2. …however, the “study” described by ChatGPT does not appear to exist…
The central argument, while compelling, does not appear to be clearly evidenced. After quite a bit of searching, I was unable to find the study described in the response (see the next item related to the source cited) and could not verify the specific findings. While the claims that 90% of local and state health departments engaged in at least one form of sharing and 70% of LHDs and 80% of SHAs engaged in program-specific sharing and shared services seem accurate, these percentages are fairly high and could not be confirmed. For reference, the 2019 NACCHO Profile study found that only 55% of LHD respondents (n = 369 LHDs) reported sharing services or resources3 and the 2016 ASTHO Profile study found that 27% of SHA respondents (n = 49 SHAs) shared resources with other states, 71% of SHA respondents (n = 49 SHAs) facilitated local resource sharing, and 88% of SHA respondents (n = 49 SHAs) worked with LHDs on projects. The last example appears closest to the claimed percentages and, as noted in the critique above, CJS arrangements are likely underreported. Overall, however, the core arguments from the ChatGPT response could not be confirmed.
3. …and the source cited in ChatGPT’s response is completely inaccurate.
There really is no discernable aspect of the citation that is factual and no such article exists that a) includes the specific authors listed, b) includes the specific title listed, or c) was published in that specific volume and issue of the Journal of Public Health Management and Practice (JPHMP). This was confirmed by one of the source’s listed “authors” (Dr. Leider). The URL and DOI of the article link to a completely unrelated article. Further, multiple searches using the listed authors, title, and journal did not lead to a more appropriate reference to the study described in the response.
In summary, ChatGPT—in this particular instance—offered a clear and comprehensive response to the submitted prompt that was only partially rooted in reality. While mostly correct in general claims and conclusions, this example shows that such outputs must be taken with a sizeable grain of salt before internalizing or sharing learnings.
1. Staudacher N. ChatGPT General FAQ. OpenAI Help Center. https://help.openai.com/en/articles/6783457-chatgpt-general-faq. Published February 1, 2023. Accessed February 26, 2023.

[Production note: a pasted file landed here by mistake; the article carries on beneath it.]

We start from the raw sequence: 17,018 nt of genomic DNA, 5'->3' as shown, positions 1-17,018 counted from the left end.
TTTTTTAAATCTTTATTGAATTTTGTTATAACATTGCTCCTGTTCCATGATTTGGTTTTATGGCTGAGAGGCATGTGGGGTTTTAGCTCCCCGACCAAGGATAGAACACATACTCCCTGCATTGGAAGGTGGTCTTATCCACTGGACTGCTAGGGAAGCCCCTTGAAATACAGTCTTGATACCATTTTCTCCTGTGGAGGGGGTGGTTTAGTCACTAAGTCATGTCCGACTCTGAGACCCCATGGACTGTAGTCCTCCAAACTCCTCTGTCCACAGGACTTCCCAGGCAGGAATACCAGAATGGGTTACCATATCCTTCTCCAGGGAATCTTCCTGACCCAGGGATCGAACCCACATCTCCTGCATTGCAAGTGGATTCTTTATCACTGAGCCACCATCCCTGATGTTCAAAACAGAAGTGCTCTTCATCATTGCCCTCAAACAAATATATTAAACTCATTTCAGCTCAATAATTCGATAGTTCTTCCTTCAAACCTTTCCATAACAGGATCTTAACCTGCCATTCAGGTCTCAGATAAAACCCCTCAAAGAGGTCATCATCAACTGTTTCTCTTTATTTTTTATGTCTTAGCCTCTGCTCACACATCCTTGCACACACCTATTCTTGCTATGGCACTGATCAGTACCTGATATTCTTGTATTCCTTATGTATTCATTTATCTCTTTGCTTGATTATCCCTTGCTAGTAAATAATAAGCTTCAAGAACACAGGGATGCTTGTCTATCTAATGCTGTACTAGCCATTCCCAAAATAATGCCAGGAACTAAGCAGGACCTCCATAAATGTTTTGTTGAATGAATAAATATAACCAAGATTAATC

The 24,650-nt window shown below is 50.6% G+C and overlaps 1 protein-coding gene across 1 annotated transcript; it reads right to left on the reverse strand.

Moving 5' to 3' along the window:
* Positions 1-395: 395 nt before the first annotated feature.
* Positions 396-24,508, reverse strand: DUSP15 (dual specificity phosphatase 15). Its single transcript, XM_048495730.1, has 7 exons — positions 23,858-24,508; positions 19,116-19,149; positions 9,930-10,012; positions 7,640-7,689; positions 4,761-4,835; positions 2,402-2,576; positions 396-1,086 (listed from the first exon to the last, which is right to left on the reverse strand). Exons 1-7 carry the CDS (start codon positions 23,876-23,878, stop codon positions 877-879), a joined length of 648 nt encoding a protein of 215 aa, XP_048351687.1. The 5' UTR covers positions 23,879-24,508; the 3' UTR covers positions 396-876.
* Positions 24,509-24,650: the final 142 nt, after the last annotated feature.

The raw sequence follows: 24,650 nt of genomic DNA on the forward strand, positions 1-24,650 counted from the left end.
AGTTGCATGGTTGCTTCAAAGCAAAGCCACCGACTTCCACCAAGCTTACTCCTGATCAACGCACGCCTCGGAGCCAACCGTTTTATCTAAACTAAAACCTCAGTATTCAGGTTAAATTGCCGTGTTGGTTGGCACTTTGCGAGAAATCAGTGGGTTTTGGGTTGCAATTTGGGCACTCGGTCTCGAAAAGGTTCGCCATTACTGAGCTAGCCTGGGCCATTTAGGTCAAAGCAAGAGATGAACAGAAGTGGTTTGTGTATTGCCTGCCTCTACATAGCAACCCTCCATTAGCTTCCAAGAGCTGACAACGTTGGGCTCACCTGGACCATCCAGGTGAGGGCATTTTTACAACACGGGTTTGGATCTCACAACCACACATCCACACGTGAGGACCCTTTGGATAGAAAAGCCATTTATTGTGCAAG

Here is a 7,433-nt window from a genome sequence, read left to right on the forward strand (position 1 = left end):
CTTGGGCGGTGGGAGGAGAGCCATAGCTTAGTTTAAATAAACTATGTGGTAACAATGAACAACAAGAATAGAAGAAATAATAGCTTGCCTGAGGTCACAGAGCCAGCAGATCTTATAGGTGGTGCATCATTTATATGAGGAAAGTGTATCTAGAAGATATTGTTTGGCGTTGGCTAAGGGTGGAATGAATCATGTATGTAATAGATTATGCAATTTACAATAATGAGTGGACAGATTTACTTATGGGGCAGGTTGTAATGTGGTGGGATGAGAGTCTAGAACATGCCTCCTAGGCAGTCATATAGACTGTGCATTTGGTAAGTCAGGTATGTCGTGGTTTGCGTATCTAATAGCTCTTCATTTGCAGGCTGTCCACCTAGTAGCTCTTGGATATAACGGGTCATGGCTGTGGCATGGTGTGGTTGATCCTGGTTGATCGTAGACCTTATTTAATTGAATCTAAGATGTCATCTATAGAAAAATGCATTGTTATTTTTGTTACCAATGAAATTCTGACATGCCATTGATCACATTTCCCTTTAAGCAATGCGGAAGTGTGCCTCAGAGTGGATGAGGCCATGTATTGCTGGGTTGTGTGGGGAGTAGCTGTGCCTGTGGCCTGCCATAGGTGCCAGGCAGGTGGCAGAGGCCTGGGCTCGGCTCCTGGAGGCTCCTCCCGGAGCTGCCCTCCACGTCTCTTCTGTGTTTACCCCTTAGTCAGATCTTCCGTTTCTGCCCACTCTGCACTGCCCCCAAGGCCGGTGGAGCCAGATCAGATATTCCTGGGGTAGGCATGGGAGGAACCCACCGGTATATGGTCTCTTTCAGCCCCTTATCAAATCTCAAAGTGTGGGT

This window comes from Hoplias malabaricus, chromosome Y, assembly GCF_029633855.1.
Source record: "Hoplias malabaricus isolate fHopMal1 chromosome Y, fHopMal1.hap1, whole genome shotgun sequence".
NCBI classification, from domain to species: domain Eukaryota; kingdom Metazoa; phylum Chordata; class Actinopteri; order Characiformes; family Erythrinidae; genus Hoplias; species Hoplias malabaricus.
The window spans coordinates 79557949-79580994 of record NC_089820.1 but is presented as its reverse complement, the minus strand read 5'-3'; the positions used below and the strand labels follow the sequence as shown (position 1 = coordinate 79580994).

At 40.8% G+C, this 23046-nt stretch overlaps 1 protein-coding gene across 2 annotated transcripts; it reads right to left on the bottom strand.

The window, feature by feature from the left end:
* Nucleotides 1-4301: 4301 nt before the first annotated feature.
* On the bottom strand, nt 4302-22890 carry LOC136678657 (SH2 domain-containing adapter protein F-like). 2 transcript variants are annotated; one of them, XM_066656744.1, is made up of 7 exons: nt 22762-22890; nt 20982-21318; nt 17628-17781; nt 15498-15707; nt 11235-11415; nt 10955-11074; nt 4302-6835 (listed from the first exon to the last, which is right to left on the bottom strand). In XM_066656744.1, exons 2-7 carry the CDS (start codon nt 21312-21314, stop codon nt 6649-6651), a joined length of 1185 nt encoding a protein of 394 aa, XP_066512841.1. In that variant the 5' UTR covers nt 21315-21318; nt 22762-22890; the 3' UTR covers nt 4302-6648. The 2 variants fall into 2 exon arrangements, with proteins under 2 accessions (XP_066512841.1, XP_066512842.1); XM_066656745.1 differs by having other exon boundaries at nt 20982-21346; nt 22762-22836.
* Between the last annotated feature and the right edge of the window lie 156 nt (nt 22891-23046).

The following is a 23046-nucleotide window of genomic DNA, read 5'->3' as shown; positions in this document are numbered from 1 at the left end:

2. OpenAI. ChatGPT: Optimizing language models for dialogue. OpenAI. https://openai.com/blog/chatgpt/. Published February 2, 2023. Accessed February 26, 2023.
- The topic of “cross-jurisdictional service and resource sharing arrangements” was specific and objective enough such that outputs may be critically critiqued; I chose CJS as a topic based on my knowledge and experience in this area (see Center for Sharing Public Health Services).
- Requesting a “brief analytic essay” enabled more of a narrative response than a list of items.
- Requesting description of “frequencies and types” was to obtain quantitative outputs for critique.
- The prompt was narrowed to “local health departments and state health departments in the United States” to ensure that outputs were bounded for specific scenarios.
- The timeframe “as of 2021” was used for audience knowledge; OpenAI trained ChatGPT on data through 2021 and ChatGPT is not connected to the internet.
- Mr. Orr is a Researcher with the Center for Public Health Systems. He is experienced in policy analysis and mixed-methods research as well as systems design, systems analysis, and engineering project and risk management. He holds a BS in Chemical Engineering and an MPH from Kansas State University and is a doctoral candidate in Systems Engineering at Colorado State University. He has academic interests in topics related to public health services frameworks (e.g., Foundational Public Health Services); collaborative service delivery (i.e., cross-jurisdictional or cross-sectoral collaboration); and other public health systems transformation and innovation initiatives.